So I ask you to take some time and watch this movie. It is powerful and the most heart wrenching film but it makes you truly ask yourself whether you can live the meaning of forgiveness.

FilmRaise has kindly agreed to donate $500 to our charity Empower Mali for every 1000 views we get. 10000 views can help us build a school. The power to impact change just got a little easier. All funds raised will be used to help Empower Mali continue impacting our people on the ground.

Watch it at: http://www.filmraise.com/beyond-right-and-wrong/empower-mali/ that detail the real stories below.

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Posted by on April 9, 2014 in Past Posts

 

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An example in Citizenship

When Yeah first took office as Mayor in 2009, the city of Ouelessebougou,made of its more than 44000 members, were frustrated with their local government. In fact they were so frustrated that they had stopped paying taxes. In many cases, the money that had been paid in taxes was abused by the then Mayor to build houses and buy cars. The result was a growing discontent with the Mayor’s office and a failing city that was as non-progressive as the whole country. Furthermore, since there was no tax money, that meant teachers at schools and the staff at the Mayor’s office could not get paid and in many cases this led to the heightened corruption among city officials so they could support their families.

When Yeah took office, he ran and was elected on a promise to root out the corruption that was plaguing the city. In June 2009, less than 10% of people were paying their taxes and Ouelessebougou was the 699th out of 703 cities in terms of development. Through gradually displaying to people that taxes linked directly to better services, Yeah was able to encourage the people of Ouelessebougou to begin and continue paying their taxes. Since then, the collected tax money has allowed employees at the Mayors office to be paid on time, paid for repairs on schools in the area, provided school supplies, helped build better facilities in many villages and encouraged a general good will towards Ouelessebougou from many businesses and NGOs. Many NGOs and businesses are knocking on Ouelessebougou’s doors seeing the success, transparency and ease of doing business. By 2011, 68% of people were paying taxes and Ouelessebougou moved to the top ten cities in terms of transparency and economic development.

Fast forward to 2014. This is the last year of Yeah’s first term as Mayor. This year, the Mayor’s office decided to do something different to acknowledge the great work that the different villages in the community of Ouelessebougou were doing to make sure that their taxes were paid on time. The Mayor’s office partnered with a local organization called PACT ( Programme d’Appui aux Collectivités Territoriales/Support Programme for Local Authorities) to publicly acknowledge and celebrate the community’s success at paying their taxes. Part of this Citizenship Day called on a public paying of taxes by all leaders of the community ( village chiefs, Mayor, Deputies, Local Chief of the Police, Chief of Customs in Ouelessebougou etc). It is said that actions speak louder than words and what better way to encourage and support tax payment than to publicly pay one’s taxes. In just one day, the city of Ouelessebougou collected over $3000 just from the community leaders. In addition, independent consultants reported a tax collection rate of 100.74 % ( the number being this high also because some people back paid their taxes from 2009). An additional surprise was the acknowlegement by the Government of Mali who sent their Mininster of Decentralization, Malick Alhoussein, to represent the government at this important event. When the Minister spoke, he publicly acknowledged Yeah’s efforts in truly practicing decentralization and turning Ouelessebougou into an example of a well managed city. He praised the efforts of the different village chiefs and also the people of Ouelessebougou for setting an example for the rest of the country.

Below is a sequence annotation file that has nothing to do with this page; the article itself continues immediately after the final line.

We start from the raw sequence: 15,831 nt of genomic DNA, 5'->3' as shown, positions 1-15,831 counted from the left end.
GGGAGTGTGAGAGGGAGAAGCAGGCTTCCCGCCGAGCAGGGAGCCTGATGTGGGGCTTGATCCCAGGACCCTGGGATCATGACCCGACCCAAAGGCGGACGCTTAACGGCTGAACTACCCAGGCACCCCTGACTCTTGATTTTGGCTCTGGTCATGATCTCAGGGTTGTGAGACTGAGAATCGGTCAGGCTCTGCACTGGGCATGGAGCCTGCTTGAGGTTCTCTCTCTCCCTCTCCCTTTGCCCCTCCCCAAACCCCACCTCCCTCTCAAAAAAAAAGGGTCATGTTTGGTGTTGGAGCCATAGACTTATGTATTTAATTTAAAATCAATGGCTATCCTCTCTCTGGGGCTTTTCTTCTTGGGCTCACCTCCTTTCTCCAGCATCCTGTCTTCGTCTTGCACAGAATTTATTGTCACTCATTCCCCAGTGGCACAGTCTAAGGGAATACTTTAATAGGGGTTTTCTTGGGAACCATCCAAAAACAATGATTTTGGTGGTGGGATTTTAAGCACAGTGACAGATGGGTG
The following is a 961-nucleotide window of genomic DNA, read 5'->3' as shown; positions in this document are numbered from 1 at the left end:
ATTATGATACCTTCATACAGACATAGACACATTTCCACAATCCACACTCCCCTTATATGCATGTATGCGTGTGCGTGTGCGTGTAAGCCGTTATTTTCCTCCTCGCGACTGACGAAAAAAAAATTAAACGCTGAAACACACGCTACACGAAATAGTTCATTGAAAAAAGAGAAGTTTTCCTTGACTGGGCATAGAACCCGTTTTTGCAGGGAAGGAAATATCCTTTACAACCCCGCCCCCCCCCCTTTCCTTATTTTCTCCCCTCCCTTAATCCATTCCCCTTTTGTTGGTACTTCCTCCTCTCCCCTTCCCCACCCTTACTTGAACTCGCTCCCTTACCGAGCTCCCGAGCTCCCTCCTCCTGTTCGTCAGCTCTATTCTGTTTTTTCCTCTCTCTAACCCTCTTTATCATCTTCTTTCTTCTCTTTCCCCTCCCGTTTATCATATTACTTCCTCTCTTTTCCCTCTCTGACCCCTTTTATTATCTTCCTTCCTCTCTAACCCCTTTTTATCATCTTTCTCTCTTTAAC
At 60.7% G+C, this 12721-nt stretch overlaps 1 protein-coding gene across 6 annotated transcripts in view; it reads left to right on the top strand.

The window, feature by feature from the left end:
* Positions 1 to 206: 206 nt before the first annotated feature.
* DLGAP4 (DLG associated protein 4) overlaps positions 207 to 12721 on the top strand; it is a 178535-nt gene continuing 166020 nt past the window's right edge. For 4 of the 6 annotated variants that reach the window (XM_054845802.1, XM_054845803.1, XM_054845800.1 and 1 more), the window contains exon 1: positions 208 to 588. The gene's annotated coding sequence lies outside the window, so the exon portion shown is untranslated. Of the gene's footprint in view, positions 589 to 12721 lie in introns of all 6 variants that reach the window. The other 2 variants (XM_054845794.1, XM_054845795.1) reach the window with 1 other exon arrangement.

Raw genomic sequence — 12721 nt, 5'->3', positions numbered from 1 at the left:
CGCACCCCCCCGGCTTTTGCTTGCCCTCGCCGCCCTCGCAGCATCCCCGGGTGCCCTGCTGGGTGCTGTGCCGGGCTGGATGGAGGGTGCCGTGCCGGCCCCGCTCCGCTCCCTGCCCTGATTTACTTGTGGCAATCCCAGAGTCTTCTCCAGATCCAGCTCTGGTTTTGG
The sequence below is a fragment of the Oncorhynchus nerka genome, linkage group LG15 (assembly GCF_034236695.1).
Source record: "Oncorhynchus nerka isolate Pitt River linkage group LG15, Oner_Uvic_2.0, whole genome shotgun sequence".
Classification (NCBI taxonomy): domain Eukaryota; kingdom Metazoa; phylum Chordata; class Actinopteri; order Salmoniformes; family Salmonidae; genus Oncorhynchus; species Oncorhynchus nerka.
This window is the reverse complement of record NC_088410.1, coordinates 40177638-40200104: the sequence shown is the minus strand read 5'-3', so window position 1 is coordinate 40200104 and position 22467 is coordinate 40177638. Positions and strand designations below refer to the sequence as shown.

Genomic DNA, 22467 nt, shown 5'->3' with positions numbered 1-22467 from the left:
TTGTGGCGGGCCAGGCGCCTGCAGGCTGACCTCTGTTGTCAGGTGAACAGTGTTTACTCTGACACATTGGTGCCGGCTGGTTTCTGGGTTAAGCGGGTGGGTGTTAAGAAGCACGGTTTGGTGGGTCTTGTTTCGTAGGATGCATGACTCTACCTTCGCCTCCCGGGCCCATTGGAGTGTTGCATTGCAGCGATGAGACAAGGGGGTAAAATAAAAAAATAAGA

These efforts are plain to see in the development that is springing up all over Ouelessebougou. From clean running water to clean energy and from infrastructure like factories, stadium enclosures, a new high school and a new hospital, Ouelessebougou will soon become a dream city for many in Mali. And this all is possible because one man said enough was enough and then showed his people how to manage their money honestly into development. Ouelessebougou is breaking all boundaries on development and showing the rest of Mali how it should be done. I am very proud to be the First Lady of this great city!

 
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Posted by on March 11, 2014 in Past Posts